I remember when I was about to go overseas, I was very comfortable here. I had a wonderful job that I loved, I was in charge of the burns unit at The Royal, I was doing a lot with children’s accident prevention, I had my own home, my own car… I was fine. And you always have to be careful when you’re fine and comfortable, because that’s when God suddenly says, ‘Now that you’re sitting comfortably and I’ve got your attention, I want you to go overseas.’ And I went, ‘Oh.’ So I madly started looking round: ‘Ooh, it’d be nice to work with children, ooh, what about this organisation, what about that one, they’re nice –‘
Nice comfortable ones, yes. But the doors were all slammed shut. And I thought, ‘Hmm.’ And I can remember very easily praying one day. And I was like, ‘Lord, you’re telling me to go overseas but everywhere I’m trying, the doors are shut.’ The big word there was, ‘I am trying’, you see? Instead of saying, ‘Lord, where do you want me?’ I was looking for myself. And as clear as He was standing behind me, He says, ‘What about the one you’re involved in?’ And I went, ‘Oh! The Leprosy Mission! Now that’s novel.’ And I asked them, and everything flew open. It was so obvious that that’s where He wanted me. He was just waiting for me to ask Him.
So you worked with people who had leprosy, or is it wider than that?
Yes, there was leprosy, there was TB, and because of the TB there was some AIDS work there, and there was a thing called Buruli ulcer, which is a bit akin to tuberculosis.
So there’s quite some risk there for you – did you feel that you were going into a risky situation?
Well, I was going into Congo, so I was already in a risky situation!
Yes, stupid question, sorry. Daft.
Did you just trust God to protect you, or did you get to the point where you say ‘Whatever happens happens’?
I think when He puts you somewhere, then He’s going to look after you. Because He wants you there. He’s put you there, He’s given you the skills to do what He wants you to do, even if He expects you to keep learning just to keep ahead of those you’re supposed to be teaching. Yes, I see it as I’m under His umbrella. He’s got me protected under His umbrella. It’s when I step outside of that and say, ‘No Lord, I’ve had enough of Congo. I’ve been evacuated twice now, that’s enough, I’m not going back’, I’ve stepped out from underneath His umbrella, underneath His protection. That’s when I’m at risk. Not when I’m under His umbrella. When He told me clearly to come home, I came home. And when I came home and had all my medical checks and things, I found I’d got breast cancer. Perfect timing! There was no way it was going to get diagnosed out there. He has our whole life in His hands, not just the edge bits.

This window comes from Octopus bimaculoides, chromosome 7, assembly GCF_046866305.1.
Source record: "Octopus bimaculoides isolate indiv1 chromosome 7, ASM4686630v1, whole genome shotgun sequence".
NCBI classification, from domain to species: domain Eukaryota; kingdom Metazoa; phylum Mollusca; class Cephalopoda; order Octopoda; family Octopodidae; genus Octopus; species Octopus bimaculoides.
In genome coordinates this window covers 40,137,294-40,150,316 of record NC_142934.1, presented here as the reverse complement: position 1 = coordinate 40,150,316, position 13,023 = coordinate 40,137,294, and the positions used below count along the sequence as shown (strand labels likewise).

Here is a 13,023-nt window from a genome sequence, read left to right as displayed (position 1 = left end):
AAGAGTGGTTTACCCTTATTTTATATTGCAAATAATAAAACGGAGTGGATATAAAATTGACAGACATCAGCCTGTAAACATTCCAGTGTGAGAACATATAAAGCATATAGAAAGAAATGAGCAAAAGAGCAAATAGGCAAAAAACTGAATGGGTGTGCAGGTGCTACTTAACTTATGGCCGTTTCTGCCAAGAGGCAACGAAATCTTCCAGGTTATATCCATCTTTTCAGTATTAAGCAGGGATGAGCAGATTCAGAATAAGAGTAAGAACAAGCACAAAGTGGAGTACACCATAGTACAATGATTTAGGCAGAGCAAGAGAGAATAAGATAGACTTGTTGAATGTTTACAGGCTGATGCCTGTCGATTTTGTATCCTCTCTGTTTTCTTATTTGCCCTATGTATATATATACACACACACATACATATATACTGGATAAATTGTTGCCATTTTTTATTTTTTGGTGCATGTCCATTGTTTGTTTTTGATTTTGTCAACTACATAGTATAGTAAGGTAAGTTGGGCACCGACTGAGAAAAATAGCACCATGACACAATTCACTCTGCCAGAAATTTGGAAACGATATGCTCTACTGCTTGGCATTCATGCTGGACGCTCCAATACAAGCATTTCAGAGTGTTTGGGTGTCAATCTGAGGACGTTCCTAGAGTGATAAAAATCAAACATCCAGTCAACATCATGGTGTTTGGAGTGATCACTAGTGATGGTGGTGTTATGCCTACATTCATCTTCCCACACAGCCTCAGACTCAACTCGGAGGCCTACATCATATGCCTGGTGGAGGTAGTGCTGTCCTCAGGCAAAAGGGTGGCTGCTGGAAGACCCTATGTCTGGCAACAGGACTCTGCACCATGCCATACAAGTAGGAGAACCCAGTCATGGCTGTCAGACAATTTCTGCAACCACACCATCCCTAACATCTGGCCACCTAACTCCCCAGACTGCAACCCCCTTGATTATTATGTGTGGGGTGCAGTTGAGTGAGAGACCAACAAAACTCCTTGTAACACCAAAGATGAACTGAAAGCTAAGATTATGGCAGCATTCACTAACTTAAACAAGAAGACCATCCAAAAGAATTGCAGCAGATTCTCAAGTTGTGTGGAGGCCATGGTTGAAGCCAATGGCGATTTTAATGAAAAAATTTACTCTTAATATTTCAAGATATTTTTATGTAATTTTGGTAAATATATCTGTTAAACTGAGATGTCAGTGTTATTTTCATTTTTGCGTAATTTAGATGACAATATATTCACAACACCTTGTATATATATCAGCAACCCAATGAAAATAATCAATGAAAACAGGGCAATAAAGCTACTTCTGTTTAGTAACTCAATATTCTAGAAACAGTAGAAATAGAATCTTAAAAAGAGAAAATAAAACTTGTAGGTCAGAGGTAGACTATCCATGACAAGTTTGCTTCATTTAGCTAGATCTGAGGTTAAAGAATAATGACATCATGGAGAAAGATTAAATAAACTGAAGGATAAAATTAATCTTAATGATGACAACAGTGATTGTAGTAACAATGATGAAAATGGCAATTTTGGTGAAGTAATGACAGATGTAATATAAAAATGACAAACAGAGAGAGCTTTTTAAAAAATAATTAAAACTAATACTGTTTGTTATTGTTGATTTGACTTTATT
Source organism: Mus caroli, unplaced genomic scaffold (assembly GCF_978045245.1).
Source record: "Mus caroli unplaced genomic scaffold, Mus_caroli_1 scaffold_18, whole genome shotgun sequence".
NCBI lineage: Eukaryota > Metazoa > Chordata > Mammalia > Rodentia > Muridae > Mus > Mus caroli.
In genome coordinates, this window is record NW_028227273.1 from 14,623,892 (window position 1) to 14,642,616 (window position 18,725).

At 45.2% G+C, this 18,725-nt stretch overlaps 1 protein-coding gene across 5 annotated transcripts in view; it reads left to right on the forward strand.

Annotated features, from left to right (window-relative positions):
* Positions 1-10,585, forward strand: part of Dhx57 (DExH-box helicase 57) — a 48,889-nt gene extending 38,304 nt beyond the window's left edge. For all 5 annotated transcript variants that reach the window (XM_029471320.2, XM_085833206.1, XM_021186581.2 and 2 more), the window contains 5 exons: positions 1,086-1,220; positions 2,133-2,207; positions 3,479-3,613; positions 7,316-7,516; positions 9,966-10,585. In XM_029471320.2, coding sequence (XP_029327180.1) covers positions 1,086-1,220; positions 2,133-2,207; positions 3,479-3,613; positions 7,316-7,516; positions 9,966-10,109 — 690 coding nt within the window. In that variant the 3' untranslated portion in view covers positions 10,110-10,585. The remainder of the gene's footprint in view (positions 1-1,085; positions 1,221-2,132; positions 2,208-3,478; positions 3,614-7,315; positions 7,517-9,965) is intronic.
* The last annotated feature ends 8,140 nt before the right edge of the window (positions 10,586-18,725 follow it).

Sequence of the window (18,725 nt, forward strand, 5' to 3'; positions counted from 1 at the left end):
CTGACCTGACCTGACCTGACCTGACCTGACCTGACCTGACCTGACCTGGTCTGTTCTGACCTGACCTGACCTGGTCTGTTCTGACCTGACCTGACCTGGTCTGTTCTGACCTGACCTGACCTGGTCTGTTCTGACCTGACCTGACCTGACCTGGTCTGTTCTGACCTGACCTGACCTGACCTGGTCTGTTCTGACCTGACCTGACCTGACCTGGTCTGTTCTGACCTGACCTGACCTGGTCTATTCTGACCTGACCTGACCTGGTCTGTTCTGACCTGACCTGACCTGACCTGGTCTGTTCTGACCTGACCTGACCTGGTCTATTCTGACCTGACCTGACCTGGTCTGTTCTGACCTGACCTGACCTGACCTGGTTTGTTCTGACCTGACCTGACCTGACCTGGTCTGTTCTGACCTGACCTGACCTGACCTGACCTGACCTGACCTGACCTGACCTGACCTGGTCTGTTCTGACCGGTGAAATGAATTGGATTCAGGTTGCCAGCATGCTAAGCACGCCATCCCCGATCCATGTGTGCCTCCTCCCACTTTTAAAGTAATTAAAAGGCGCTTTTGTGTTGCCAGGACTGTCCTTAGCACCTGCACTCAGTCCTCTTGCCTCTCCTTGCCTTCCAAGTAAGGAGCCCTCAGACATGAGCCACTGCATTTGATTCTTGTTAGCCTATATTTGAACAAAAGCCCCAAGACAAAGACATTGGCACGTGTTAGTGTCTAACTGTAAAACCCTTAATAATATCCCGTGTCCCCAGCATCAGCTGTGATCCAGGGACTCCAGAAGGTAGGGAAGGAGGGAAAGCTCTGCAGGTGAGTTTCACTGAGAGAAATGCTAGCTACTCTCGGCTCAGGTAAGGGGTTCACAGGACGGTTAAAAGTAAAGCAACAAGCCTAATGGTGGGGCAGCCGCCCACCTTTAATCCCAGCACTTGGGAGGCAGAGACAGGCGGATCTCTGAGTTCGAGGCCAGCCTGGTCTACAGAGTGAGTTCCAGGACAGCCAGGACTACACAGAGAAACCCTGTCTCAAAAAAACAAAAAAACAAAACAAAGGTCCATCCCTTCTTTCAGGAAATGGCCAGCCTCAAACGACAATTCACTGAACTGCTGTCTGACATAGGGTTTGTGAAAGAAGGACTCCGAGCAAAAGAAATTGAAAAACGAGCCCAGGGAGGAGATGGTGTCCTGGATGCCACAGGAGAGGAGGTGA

So when do you feel close to God?
All the time, in many ways, because I always know He’s there. I’ve always had this vision where He’s just sitting behind my shoulder. And that I can whisper to Him any time, and He can whisper to me any time. He knows exactly what’s going on; in fact, He knows further than I do. So there’s times when you do feel a bit distant, you sort of feel, ‘Ah, what is it? I just don’t feel I’m close to Him at the moment.’ And I always say, ‘Well, guess who moved?’ You just focus again on Him and pray, and ask for forgiveness for what you think you might have done wrong, or stepping away or whatever, and just ask Him to come back and be very close. Because then you’ve got all your guidance you need, and – you hope – control of your tongue, and your actions, and those sorts of things when He’s really close.
What’s one thing about God or Christianity that you wish everyone knew?
Oh, I wish everyone would know that God loves them, and that He’s there for them. Because so many people are so anxious and so looking for the answers for everything, and it’s right there! If only they knew about it, if only they would accept it, but it seems to easy just to accept. It’s not too easy, that’s the way he’s made it, so that by accepting Him, knowing who He is and what He’s done for us, then He’s ours, and we’re His. And together we are His hands, His voice, His feet here on Earth. We’re the ones that are going to tell other people about him, and that sort of thing. So many people just spend their whole lives looking, looking, looking, ‘What have I got to do? I’ve got to do all these things so that I please God’, or, ‘do all these things so He doesn’t get angry with me.’ Whereas if you just accept Him and have a beautiful relationship with Him, like you do with a really special friend, then it’s a beautiful thing. And you don’t have to be anxious all the time.
We’re out of time, but I want to ask – what would you tell the Church? What do you want the Church to know?
Not to get too tied up in rules and regulations and divisions. It doesn’t matter which Christian denomination you are, we’re all one family, and we should just be enjoying that and being together like a family. Families have differences and things like that, but they still are a family.
That’s lovely. Thank you very much for sharing with us. I could talk to you for ages, but I probably should bring it to a close! So thank you so much for sharing with us today. It’s been a blessing.
You’re most welcome.